Obligations and Contracts Article 1156 to 1178 Explanation: A Basic Overview
The Philippine Civil Code is a set of laws that governs various aspects of civil life in the country. In particular, it contains provisions on obligations and contracts that dictate the relationships and responsibilities of parties involved in legal transactions. Articles 1156 to 1178 of the Civil Code are dedicated to the general provisions on obligations and contracts, outlining the fundamental principles that govern these legal agreements.
Article 1156 of the Civil Code states that «an obligation is a juridical necessity to give, to do, or not to do.» This means that an obligation is a legal requirement that a person must fulfill, whether it involves providing goods or services, performing a specific action, or refraining from doing something. Obligations can arise from contracts, torts, and other sources of law.
Article 1157 expands on the concept of obligations by introducing the element of fault. It states that «obligations arise from (1) law, (2) contracts, (3) quasi-contracts, (4) acts or omissions punished by law, and (5) quasi-delicts.» This means that a person can be held liable for an obligation if they have committed a wrongful act or failed to fulfill a legal duty.
Article 1158 lays out the criteria for a valid contract, which must have the following elements: (1) consent of the parties, (2) object certain which is the subject matter of the contract, and (3) cause of the obligation which is established. In addition, contracts must be entered into freely and voluntarily by parties who have the capacity to contract.
Article 1159 discusses the power of parties to stipulate terms and conditions in a contract, provided that they do not violate the law, morals, or public policy. This means that parties have the freedom to negotiate the terms of the contract, but they cannot agree on anything that is illegal, immoral, or against public interest.
Article 1160 establishes the principle of good faith in contractual relationships, stating that «obligations derived from contracts shall be governed by the principle of good faith and fair dealing.» This means that parties must act honestly and with integrity in their dealings with one another, and they cannot take advantage of the other party`s ignorance, weakness, or inexperience.
Article 1161 deals with the effects of an obligation, stating that «every obligation whose performance does not depend upon a future or uncertain event, or upon a past event unknown to the parties, must be complied with in good faith by the obligor.» This means that an obligation must be fulfilled as agreed upon by the parties, unless the contract or the law provides otherwise.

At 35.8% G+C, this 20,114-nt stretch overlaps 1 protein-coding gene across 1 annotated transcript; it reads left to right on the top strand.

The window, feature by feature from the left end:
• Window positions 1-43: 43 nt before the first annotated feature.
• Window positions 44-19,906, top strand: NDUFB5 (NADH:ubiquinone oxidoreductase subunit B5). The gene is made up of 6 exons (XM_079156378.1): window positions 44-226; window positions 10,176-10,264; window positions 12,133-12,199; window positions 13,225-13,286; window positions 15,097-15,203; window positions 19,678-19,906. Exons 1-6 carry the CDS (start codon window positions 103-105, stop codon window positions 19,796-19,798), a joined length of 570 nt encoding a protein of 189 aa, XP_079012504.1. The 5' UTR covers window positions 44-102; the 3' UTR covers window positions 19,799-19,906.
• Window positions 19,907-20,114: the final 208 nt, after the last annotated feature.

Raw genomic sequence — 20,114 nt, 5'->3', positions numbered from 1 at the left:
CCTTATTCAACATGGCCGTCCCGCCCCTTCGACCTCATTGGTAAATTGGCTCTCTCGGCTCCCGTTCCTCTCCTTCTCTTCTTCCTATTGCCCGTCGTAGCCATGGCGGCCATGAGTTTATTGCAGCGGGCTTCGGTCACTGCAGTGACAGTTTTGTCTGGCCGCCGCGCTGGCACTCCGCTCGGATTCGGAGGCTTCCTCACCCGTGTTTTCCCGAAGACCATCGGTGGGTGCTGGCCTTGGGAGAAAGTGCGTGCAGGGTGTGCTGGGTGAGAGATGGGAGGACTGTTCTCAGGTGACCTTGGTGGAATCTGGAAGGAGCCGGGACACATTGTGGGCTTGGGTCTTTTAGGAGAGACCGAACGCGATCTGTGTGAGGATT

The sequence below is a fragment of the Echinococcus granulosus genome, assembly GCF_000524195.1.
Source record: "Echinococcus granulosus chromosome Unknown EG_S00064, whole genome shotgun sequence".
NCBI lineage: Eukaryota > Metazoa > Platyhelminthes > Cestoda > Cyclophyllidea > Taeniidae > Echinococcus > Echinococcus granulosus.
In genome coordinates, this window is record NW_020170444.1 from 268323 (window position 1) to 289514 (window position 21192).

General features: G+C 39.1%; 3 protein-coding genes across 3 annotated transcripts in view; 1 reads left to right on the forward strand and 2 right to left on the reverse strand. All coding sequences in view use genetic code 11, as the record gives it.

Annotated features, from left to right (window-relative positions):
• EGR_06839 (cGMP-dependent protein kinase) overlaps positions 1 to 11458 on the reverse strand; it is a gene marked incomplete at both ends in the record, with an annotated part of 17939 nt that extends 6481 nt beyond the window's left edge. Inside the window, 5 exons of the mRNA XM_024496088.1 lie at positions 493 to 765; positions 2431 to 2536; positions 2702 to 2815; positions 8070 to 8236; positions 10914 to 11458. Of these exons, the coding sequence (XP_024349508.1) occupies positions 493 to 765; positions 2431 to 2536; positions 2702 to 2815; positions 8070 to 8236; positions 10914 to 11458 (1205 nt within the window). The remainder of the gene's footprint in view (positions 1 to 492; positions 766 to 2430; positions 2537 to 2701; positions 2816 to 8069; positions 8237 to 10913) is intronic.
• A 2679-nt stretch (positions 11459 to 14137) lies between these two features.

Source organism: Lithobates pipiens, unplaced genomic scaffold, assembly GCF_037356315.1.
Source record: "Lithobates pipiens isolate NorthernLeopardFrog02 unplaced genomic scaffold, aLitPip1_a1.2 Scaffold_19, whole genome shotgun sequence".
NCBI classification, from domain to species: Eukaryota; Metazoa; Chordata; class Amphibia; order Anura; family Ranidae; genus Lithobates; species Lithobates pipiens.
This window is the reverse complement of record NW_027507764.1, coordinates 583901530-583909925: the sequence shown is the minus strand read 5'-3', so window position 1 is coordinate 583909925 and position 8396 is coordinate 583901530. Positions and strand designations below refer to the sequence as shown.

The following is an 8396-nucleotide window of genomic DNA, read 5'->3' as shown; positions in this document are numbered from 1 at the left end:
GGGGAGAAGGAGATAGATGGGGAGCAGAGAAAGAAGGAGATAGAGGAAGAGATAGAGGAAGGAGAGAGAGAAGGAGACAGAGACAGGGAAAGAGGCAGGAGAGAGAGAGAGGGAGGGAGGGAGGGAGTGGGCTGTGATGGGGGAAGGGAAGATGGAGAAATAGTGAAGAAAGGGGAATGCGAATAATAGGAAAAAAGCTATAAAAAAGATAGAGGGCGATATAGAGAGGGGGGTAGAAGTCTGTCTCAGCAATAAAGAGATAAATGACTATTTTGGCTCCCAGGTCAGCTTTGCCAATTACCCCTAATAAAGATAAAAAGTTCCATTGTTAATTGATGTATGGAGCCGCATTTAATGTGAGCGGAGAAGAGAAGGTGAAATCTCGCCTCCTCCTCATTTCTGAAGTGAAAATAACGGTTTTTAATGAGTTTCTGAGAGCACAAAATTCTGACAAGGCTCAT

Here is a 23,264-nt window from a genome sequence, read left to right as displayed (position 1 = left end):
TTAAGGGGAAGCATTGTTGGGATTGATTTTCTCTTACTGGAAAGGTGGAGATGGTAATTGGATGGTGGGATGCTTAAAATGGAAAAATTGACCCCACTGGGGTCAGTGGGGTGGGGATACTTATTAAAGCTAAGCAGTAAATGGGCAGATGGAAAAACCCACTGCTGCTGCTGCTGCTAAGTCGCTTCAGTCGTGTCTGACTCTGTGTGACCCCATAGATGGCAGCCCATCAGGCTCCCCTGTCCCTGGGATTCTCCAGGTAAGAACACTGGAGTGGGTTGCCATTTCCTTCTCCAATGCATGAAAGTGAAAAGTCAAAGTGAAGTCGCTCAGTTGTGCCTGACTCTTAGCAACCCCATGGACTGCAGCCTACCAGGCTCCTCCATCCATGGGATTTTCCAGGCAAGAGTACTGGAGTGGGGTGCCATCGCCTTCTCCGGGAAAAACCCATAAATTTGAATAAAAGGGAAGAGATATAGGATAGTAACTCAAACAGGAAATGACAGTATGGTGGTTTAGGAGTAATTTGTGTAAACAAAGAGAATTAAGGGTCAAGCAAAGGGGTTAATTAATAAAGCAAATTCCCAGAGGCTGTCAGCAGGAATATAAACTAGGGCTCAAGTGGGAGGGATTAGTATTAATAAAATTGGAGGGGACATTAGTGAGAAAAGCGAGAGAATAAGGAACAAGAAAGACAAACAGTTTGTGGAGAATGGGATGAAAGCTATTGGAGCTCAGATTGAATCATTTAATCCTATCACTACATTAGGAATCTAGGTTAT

Article 1162 discusses the concept of conventional compensation, which allows parties to agree on the amount of damages to be paid in case of breach of contract. This means that parties can stipulate a specific amount of compensation for damages, instead of relying on the court to determine the amount.
Article 1173 establishes the requirement of diligence in the performance of obligations, stating that «the fault or negligence of the obligor consists in the omission of that diligence which is required by the nature of the obligation and corresponds with the circumstances of the persons, of the time, and of the place.» This means that parties must exert reasonable effort to fulfill their obligations, taking into account the circumstances of the situation.
Article 1174 discusses the concept of fortuitous events, which are unforeseeable events that prevent the fulfillment of an obligation. This means that a party may be excused from fulfilling their obligation if the event is beyond their control and cannot be foreseen.
Article 1175 deals with the concept of fraud, stating that «any person who willfully causes loss or injury to another in a manner that is contrary to morals, good customs or public policy shall be liable for damages.» This means that parties cannot engage in fraudulent conduct in contractual relationships, and they can be held liable for damages if they do.
Article 1178 establishes the statute of limitations for obligations, stating that «the action for the enforcement of all civil obligations arising from the sources enumerated in Article 1156 shall be demandable only for ten years, counted from the date the right of action accrues.» This means that parties must file a claim to enforce their rights within ten years from the time the right of action arises, or else it may be barred by the statute of limitations.
In conclusion, Articles 1156 to 1178 of the Philippine Civil Code provide a comprehensive framework for understanding the fundamental principles of obligations and contracts. These articles establish the requirements for valid contracts, the obligations of parties in contractual relationships, and the potential consequences of breach or non-performance. By understanding these provisions, parties can enter into legal agreements with greater confidence and clarity.